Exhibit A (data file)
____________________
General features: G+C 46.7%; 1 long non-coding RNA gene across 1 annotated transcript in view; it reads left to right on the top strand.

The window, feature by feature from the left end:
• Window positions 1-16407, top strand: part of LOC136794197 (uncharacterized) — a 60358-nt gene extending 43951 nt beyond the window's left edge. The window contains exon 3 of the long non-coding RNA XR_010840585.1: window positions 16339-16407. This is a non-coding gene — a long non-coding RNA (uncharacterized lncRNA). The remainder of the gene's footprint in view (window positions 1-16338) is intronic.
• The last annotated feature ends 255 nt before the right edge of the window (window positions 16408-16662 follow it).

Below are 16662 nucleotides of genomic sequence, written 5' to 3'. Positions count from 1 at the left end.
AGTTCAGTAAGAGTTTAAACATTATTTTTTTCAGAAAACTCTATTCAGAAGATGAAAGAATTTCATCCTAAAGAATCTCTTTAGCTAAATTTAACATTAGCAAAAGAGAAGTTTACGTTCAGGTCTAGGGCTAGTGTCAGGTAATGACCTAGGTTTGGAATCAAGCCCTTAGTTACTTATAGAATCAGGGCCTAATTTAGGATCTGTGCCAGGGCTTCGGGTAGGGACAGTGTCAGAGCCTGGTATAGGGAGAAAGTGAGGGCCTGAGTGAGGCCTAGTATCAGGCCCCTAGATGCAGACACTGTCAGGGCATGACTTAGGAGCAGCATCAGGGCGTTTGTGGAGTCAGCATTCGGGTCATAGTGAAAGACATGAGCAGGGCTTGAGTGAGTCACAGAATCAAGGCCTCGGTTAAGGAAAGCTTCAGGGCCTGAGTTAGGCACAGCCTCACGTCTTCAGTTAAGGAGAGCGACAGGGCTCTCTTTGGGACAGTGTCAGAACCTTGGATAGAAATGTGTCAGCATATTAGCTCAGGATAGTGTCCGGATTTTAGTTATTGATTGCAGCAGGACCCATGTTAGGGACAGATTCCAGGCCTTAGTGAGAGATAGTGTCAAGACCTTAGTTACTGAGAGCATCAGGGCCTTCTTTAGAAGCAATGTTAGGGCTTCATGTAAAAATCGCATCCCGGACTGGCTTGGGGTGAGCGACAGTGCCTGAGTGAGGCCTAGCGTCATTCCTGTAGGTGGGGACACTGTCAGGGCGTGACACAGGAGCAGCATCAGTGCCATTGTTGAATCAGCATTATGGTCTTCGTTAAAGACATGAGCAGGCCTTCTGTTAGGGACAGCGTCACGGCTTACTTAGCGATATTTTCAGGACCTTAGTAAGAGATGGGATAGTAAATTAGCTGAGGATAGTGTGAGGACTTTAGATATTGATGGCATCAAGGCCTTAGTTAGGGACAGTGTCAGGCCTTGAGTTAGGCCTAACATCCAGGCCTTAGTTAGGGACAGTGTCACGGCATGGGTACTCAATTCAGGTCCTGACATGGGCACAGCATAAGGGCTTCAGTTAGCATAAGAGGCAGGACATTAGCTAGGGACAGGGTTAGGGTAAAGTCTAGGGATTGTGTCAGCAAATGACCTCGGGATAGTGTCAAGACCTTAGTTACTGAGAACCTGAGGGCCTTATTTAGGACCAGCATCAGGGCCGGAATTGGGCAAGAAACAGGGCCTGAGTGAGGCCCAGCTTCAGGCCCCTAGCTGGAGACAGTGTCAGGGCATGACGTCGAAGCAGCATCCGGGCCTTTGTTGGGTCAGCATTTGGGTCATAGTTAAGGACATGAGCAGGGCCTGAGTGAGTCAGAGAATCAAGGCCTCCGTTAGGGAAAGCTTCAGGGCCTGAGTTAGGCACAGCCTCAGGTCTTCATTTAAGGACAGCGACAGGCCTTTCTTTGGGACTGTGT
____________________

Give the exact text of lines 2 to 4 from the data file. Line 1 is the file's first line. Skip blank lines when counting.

The window, feature by feature from the left end:
• Window positions 1-16407, top strand: part of LOC136794197 (uncharacterized) — a 60358-nt gene extending 43951 nt beyond the window's left edge. The window contains exon 3 of the long non-coding RNA XR_010840585.1: window positions 16339-16407. This is a non-coding gene — a long non-coding RNA (uncharacterized lncRNA). The remainder of the gene's footprint in view (window positions 1-16338) is intronic.
• The last annotated feature ends 255 nt before the right edge of the window (window positions 16408-16662 follow it).